Mental health first aid isn’t a new concept, it’s been around since the early 2000’s but I believe that we still aren’t getting it right as a society. I’ve lost count of the amount of horror stories of mental health first aiders

  • Trying to be a therapist and getting it completely wrong
  • Feeding back what was said in a supportive conversation to senior figures in the company (this is called being a dick, don’t be that person)
  • Not needing their skills until years later and then panicking when something pops up
  • Taking the course but not feeling confident to be a mental health first aider, even once they have the certificate

I also regularly speak to organisations who spend £££ on training a bunch of mental health first aiders only for it to come to nothing and all what money and time wasted.

So, what’s going wrong and what can we do about it?

Is the training provider right?

Before we dive down into the individual areas there’s something important to discuss and that’s mental health first aid trainers and this is where it gets a little confusing. First off, there are thousands of them, some of them great, others terrible. There are also different training bodies that train these trainers and then have a network of trainers across the country, MHFA England being the biggest and most well known but they’re far from the only or (in my opinion) best training body and there are others, but which one is best?

The answer isn’t a simple one because it varies person-to-person but as a basic, I’d suggest looking for a provider who:

  • Assesses delegates to ensure they’re competent and confident, not just a certificate for turning up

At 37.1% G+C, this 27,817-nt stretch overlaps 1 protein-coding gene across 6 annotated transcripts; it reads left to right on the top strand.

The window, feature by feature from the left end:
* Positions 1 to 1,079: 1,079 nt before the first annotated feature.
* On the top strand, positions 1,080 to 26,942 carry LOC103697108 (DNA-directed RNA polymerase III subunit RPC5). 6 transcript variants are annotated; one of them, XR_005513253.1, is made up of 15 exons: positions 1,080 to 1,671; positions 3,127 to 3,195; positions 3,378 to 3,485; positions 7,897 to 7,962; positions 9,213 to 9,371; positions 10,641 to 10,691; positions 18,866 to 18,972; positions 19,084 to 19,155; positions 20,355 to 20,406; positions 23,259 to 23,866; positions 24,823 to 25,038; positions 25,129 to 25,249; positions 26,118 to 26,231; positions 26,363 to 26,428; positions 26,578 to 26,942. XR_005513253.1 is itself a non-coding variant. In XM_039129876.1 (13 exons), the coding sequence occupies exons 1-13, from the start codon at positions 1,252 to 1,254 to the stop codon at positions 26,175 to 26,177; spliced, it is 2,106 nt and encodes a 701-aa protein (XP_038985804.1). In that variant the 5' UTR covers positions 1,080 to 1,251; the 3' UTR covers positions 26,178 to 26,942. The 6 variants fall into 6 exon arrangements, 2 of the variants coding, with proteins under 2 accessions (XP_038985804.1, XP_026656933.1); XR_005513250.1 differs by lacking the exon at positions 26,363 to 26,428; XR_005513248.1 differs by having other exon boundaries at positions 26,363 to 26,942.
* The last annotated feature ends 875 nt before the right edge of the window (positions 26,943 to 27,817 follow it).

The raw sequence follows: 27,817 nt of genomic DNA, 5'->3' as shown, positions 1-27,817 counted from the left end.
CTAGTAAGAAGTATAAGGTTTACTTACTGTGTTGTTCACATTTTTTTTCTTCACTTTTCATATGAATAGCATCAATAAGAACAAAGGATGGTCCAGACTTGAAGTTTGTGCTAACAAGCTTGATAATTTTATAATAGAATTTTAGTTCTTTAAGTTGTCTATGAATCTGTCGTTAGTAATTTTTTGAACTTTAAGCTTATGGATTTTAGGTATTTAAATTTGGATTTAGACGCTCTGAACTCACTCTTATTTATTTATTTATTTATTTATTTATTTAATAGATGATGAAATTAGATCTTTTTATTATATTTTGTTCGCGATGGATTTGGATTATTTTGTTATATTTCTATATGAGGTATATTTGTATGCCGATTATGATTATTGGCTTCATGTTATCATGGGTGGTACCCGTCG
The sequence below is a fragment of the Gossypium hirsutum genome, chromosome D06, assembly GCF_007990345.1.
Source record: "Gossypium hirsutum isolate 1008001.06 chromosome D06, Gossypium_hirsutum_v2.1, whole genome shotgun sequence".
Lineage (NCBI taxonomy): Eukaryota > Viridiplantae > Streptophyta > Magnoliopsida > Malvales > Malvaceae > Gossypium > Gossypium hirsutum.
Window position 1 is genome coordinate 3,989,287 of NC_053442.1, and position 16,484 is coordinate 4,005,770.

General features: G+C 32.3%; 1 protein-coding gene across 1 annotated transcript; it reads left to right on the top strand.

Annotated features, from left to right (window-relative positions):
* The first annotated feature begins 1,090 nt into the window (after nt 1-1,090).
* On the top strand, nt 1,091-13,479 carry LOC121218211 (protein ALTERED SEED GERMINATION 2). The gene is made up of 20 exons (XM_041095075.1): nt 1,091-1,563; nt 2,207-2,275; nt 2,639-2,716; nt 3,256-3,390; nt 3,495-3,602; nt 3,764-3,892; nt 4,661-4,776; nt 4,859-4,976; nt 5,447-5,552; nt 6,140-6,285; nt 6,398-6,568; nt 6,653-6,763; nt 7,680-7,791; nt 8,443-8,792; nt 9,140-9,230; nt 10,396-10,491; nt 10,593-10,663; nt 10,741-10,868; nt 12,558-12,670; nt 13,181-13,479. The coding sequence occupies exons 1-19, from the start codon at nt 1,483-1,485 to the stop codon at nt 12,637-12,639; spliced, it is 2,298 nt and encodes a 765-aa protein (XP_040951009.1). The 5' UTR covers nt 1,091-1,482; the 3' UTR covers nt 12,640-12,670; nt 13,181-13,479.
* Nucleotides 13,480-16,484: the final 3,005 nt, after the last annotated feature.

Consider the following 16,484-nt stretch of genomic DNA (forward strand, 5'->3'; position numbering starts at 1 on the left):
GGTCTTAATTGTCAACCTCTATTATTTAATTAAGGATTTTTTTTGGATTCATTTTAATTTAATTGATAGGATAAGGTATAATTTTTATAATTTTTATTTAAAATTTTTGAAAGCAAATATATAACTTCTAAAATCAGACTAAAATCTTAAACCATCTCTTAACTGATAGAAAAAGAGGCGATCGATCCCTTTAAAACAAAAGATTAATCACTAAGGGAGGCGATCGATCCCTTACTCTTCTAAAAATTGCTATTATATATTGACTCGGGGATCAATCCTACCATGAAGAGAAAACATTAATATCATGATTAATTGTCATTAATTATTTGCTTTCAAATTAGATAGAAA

• Has previous experience with mental health & mental illness – Whether that’s lived experience or professional experience
  • Doesn’t charge you the earth (if you’re paying £250+ for one person to take a standard course you’re possibly paying too much)
  • Is regularly quality assessed by an independent body to make sure the training is safe, effective, and up to date?
  • Will work with you to implement mental health first aid properly (more on this later)

We choose the wrong people

Employee: “I keep having thoughts about hurting myself and I’m worried”

Mental health first aider “Don’t be silly, you have a great life!”

This was a real conversation that one of my clients witnessed before they started working with me and is an example of getting it perfectly wrong.

It might make sense to select people based on their position within the company. Maybe all managers, all team leaders, or all HR roles. But a person’s job role doesn’t mean they’re the best person to support others.

It may also not be best to go for people who have highly pressured, busy jobs where they won’t be available to take an hour out to chat to someone for example someone on a busy service desk.